Laures said the IRS registration portal is user friendly and recapped the need for all financial institutions in the scope of the regulations to register, including those in countries that have intergovernmental agreements with the US authorities. On the FATCA timeline and taking into account the six month postponement of compliance, he noted a registration deadline of 25 April 2014 for all firms that must report under the US regulations – countries with intergovernmental agreements have until the end of 2014 to register – with reporting starting in 2015.
While the first FATCA deadline is less than a year away, Laures noted a lack of project activity among investment funds, saying: “Why is FATCA so tricky for them? Many of them work with service providers using an outsourcing model, so depending on the way the fund is set up describes the possibilities of how it can be classified.” While clarity is still required here, Laures confirmed that the fund rather than the administrator is the foreign financial institution as defined by FATCA and must meet the requirements of the legislation or an intergovernmental agreement wherever it is located.
Turning to the data management implications of FATCA, Lind reported the results of another question asking which data management functions will be most affected by the legislation. Some 27% of webinar participants cited KYC and client onboarding, 13% the determination of US sourced securities, 6% tax withholding and 4% tax reporting. Topping these statistics, 50% said FATCA would have a significant impact on all these processes.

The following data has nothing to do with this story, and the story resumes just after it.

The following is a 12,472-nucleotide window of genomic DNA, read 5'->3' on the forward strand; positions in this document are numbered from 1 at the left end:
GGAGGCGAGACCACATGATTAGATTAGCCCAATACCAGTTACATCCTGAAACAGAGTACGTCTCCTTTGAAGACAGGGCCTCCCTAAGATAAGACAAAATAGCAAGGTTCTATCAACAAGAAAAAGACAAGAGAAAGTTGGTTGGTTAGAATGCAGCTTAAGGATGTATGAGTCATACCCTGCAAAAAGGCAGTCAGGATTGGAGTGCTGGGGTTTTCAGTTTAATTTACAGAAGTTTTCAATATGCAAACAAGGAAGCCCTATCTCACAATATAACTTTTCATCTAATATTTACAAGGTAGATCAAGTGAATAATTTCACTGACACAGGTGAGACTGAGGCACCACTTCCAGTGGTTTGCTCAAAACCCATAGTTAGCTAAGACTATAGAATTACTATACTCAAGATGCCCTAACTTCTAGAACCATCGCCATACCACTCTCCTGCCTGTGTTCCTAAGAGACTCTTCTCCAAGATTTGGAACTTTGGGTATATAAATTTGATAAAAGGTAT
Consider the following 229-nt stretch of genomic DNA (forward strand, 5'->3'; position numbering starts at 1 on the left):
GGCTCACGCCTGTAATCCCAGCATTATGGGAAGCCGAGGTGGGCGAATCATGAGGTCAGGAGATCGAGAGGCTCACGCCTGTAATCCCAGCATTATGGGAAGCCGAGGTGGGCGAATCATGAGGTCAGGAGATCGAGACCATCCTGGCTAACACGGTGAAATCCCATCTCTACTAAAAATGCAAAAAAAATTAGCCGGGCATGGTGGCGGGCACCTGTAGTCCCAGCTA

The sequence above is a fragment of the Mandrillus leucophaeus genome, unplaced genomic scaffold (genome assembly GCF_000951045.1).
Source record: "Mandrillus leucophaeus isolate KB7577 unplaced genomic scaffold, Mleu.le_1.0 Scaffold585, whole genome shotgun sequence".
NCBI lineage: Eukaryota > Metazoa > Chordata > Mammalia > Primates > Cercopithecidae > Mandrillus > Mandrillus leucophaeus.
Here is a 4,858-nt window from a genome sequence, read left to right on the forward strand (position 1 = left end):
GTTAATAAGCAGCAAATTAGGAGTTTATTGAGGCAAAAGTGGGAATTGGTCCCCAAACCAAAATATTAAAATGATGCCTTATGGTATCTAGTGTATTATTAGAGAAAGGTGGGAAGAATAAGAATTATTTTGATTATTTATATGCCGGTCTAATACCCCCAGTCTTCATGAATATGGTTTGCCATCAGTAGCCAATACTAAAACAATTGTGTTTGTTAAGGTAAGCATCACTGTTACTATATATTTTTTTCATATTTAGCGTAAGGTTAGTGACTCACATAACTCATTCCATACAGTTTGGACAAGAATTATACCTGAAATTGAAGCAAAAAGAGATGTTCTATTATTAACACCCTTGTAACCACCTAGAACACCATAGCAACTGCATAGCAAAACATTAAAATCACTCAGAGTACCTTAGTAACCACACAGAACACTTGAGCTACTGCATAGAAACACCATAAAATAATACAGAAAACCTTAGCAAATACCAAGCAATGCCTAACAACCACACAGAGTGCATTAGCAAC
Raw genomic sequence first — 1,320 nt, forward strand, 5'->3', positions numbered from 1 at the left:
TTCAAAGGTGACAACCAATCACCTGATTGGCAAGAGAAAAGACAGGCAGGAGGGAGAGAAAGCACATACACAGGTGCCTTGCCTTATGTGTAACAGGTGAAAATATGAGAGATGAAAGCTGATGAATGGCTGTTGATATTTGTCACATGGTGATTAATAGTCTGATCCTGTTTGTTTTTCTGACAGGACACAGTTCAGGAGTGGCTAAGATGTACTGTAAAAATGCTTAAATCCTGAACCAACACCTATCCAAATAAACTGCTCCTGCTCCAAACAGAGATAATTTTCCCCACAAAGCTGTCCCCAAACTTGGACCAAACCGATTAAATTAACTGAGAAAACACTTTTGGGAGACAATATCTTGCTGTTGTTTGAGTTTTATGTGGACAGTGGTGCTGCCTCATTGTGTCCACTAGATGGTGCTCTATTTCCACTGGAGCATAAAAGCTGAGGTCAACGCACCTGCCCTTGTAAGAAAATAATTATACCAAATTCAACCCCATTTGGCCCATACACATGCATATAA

Acknowledging the challenges of FATCA, BNY Mellon’s Harkins said KYC and client onboarding should be the main focus of data management efforts. She explained: “The biggest challenge is having a structure in place to accommodate the large quantities of data required for FATCA. Creating the right client operational processes and supporting these with technology is also important. Organisation of client data and documents is integral to tracking and verifying FATCA data, so the need is for an accurate mapping of customer, account and account balance information. Another challenge is to ensure clients’ FATCA classifications are correct. This requires additional data to that collected for KYC.”